If there are not enough workers internally to support growth, then attracting labor from outside the state is the needed remedy. Fortunately, Utah has been able to do just that as the state’s job growth remained at or above average through 2022 into the early part of 2023. However, as 2023 has progressed, the high ratio of job postings to workers has been moderating.

Historically, Utah’s vibrant economy has kept this ratio above that of the United States. In fact, the only time that it approached levels near those in the nation was during and immediately following recessions.

Prior to the pandemic, this ratio was well above that of the United States, but fell closer to levels seen in the rest of the nation in response to the economic pullback tied to COVID-era restrictions. However, soon after, the openings-to-unemployment ratio rose sharply, reaching 3.5 in January 2022. Although the openings-to-unemployment ratio is still at historically elevated levels, indicating elevated labor demand, it is clearly coming down. In July 2023, Utah’s job-openings-to-unemployment ratio was at 2.1, which is still noticeably higher than the U.S. rate of 1.5.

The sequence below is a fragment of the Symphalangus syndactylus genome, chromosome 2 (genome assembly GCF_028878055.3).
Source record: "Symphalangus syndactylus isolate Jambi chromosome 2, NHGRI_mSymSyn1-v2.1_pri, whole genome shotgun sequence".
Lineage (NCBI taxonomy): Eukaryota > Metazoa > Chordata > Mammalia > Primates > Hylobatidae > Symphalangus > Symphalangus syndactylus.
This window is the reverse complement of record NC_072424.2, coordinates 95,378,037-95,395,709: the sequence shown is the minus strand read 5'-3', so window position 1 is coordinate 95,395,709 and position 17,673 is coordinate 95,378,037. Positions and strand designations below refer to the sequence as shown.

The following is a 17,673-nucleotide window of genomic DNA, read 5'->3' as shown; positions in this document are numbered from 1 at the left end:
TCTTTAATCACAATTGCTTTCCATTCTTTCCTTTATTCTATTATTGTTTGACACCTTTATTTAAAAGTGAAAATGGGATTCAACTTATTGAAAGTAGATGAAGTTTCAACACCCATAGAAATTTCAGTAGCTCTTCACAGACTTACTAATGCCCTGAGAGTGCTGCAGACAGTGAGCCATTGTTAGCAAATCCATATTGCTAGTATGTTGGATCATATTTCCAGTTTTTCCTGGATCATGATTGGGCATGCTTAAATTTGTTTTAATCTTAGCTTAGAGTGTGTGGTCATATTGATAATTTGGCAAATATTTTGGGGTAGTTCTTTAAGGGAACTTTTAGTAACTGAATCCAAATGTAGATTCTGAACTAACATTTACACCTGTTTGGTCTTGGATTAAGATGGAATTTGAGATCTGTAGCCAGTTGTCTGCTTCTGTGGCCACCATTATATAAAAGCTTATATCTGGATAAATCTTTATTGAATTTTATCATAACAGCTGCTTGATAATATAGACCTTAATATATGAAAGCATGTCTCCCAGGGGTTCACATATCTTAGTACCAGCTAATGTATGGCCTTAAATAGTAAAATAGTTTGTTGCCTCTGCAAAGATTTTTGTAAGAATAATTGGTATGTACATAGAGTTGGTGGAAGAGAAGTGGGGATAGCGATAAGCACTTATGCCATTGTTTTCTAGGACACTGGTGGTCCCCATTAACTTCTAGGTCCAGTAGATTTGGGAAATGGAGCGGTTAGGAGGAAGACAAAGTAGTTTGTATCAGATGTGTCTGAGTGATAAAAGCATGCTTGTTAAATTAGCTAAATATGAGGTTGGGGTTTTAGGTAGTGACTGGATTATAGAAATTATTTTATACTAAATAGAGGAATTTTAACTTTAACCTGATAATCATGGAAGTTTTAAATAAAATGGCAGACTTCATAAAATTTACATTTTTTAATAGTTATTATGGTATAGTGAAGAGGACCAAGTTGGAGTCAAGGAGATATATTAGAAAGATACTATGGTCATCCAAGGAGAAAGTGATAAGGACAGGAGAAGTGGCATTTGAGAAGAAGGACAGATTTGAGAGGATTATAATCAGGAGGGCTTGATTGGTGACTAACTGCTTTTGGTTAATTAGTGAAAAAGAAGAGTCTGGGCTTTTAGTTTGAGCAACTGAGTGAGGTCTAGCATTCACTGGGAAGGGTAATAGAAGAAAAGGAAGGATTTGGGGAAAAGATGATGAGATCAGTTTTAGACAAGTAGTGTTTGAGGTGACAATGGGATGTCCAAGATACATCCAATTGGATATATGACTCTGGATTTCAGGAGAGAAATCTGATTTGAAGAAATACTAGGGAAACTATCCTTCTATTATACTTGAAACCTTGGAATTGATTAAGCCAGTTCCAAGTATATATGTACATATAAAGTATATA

Job openings can come about either because an employer needs to fill an existing position that has become vacant, or because the employer has decided to create a new position. When employees quit their jobs to move to a new one, it creates churn in the labor market, but does not represent growth in jobs. The number of people quitting their jobs can be used to get an idea of what portion of overall job openings can be attributed to churn versus job growth.

In the United States, the number of people quitting their jobs in the pandemic’s aftermath increased and stayed elevated. This increase prompted a new catchphrase — The Great Resignation. It is only recently that U.S. quits have returned to levels more in line with pre-pandemic activity. Correspondingly, U.S. job openings also increased during the same period, indicating that a large portion of the overall job openings were due to churn rather than new, job-growth positions.